Special Issue "Advances in Applied Geophysics"

A special issue of Applied Sciences (ISSN 2076-3417). This special issue belongs to the section "Earth Sciences and Geography".

Deadline for manuscript submissions: 31 March 2021.

Special Issue Editors

Prof. Dr. Filippos Vallianatos
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Guest Editor
Professor of Geophysics-Applied Geophysics, Department of Geophysics-Geothermics, Faculty of Geology and Geoenvironment, School of Sciences National and Kapodistrian University of Athens, Panepistimiopolis, Zografos, Athens 157 84, Greece
Interests: geophysics; earth physics; seismology; applied geophysics
Special Issues and Collections in MDPI journals
Dr. Vassilis Sakkas

Co-Guest Editor
Department of Geophysics-Geothermics, Faculty of Geology and Geoenvironment, School of Sciences National and Kapodistrian University of Athens, Panepistimiopolis, Zografos, Athens 157 84, Greece
Interests: geophysics; space applications in geophysics; satellite geodesy (GNSS); satellite interferometry

Special Issue Information

Dear Colleagues,

In the context of the increasing demand for knowledge of the physical properties of the Earth’s crust with geophysical measurements, the development of new approaches for the characterization of the Earth’s crust is a crucial issue.

The focus of this Special Issue of applied sciences is seismic and electromagnetic exploration, magnetotellurics, archeogeophysics, petrophysics, inversion techniques, satellite techniques to study the Earth’s surface, and instrument development, as applied to support our image of the Earth’s crust. In addition, during the two last decades, the use of geophysical techniques for addressing environmental, engineering, and hydrogeological issues has developed significantly, since geophysical prospection can provide additional and fine information about the underground medium.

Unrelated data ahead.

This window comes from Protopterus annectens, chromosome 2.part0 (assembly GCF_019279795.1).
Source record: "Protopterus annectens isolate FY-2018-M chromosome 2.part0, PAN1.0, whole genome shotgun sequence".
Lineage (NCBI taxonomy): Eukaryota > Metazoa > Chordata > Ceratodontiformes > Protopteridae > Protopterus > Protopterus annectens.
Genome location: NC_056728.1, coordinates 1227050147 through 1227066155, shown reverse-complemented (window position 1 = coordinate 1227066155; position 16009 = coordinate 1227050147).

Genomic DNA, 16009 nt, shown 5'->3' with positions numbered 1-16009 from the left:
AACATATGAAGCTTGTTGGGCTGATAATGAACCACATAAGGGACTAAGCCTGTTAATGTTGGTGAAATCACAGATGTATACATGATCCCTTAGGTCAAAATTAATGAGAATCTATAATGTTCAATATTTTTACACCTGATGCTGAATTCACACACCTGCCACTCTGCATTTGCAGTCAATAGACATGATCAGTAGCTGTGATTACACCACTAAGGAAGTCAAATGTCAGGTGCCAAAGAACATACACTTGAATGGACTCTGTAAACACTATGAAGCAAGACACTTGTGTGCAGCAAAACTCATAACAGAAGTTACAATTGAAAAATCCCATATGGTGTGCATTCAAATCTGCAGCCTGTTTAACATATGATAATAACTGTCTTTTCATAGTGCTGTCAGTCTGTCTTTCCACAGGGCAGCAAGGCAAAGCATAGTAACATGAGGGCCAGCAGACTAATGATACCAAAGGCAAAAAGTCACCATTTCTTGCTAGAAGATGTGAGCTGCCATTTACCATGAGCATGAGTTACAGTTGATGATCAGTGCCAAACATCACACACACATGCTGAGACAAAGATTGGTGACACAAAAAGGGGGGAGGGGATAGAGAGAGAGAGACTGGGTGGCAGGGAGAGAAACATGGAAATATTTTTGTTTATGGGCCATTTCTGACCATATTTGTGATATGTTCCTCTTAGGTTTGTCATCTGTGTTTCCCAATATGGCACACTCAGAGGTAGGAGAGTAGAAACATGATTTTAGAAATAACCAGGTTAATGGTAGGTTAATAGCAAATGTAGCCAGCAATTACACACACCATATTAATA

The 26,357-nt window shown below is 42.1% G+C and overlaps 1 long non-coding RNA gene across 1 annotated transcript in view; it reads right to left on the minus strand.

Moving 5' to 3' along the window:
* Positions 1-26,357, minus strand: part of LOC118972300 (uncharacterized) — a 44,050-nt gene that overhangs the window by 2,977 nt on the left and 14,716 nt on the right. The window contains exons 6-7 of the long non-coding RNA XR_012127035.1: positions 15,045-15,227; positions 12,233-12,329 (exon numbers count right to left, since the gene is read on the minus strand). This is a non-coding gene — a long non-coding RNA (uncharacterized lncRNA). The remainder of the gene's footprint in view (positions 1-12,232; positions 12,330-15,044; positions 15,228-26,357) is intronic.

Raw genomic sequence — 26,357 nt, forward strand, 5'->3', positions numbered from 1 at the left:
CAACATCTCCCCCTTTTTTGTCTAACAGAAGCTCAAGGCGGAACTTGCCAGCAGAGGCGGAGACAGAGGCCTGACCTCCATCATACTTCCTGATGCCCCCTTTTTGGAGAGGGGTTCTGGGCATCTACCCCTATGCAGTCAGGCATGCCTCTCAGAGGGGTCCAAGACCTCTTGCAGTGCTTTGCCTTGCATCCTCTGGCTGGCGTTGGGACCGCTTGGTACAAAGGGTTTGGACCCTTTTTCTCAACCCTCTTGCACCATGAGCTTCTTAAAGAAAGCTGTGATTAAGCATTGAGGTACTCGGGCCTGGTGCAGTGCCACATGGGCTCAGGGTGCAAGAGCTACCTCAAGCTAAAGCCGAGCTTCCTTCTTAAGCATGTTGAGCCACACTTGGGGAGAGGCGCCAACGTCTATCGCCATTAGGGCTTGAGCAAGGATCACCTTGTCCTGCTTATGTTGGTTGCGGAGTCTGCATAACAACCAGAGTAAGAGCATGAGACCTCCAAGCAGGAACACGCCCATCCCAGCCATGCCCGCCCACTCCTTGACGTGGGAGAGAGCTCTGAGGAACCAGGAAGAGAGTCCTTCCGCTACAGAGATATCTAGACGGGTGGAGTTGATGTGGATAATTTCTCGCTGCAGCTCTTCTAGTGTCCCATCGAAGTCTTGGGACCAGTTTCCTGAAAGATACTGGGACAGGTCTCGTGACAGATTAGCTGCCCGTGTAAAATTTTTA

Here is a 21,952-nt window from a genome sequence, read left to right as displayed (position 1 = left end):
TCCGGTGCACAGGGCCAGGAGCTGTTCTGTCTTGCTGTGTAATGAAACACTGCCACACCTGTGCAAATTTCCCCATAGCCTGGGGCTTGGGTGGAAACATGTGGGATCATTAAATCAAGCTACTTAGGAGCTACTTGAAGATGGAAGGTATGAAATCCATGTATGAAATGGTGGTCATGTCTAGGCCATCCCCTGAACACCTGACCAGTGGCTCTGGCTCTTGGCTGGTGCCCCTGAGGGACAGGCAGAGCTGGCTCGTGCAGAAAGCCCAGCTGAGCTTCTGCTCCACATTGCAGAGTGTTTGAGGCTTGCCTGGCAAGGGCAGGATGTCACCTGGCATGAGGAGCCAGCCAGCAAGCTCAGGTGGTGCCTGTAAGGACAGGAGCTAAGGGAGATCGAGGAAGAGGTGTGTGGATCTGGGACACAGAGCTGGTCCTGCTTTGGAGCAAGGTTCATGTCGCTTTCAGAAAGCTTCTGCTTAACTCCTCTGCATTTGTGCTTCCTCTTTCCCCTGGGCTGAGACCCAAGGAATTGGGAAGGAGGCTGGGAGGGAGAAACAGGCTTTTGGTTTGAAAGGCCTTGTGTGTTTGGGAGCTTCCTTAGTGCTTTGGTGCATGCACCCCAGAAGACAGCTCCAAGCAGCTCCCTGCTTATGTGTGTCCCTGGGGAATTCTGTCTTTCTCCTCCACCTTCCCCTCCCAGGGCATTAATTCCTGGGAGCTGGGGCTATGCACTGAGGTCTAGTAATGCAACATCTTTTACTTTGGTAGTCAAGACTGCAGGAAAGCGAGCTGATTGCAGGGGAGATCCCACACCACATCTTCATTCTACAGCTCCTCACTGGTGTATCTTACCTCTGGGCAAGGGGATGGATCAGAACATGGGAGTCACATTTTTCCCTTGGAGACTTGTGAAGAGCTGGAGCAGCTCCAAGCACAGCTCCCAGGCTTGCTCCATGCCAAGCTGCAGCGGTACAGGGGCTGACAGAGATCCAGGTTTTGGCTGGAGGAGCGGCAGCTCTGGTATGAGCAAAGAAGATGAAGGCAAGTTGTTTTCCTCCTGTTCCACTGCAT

This Special Issue aims to bring together the most recent works on the application of geophysical methods for the imaging of the Earth’s crust along with the possible environmental, engineering, and hydrogeological applications, for the fine characterization of the near surface structure.

Without being exhaustive, the concerned methods are seismics, electromagnetics (e.g., magnetotellurics, time–domain electromagnetics, radar), active electrical methods (e.g., electrical resistivity tomography and induced polarization) or passive electrical methods (spontaneous potential), nuclear magnetic resonance, and even microgravimetry. Contributions focusing on the petrophysical laws, along with the application of modern satellite technique, such as satellite geodesy, interferometry, gravity etc., which may be combined with classical geophysical and seismological methods for the solution of geophysical problems are also welcome.

Prof. Dr. Filippos Vallianatos
Dr. Vassilis Sakkas
Guest Editors

Manuscript Submission Information

Manuscripts should be submitted online at www.mdpi.com by registering and logging in to this website. Once you are registered, click here to go to the submission form. Manuscripts can be submitted until the deadline. All papers will be peer-reviewed. Accepted papers will be published continuously in the journal (as soon as accepted) and will be listed together on the special issue website. Research articles, review articles as well as short communications are invited. For planned papers, a title and short abstract (about 100 words) can be sent to the Editorial Office for announcement on this website.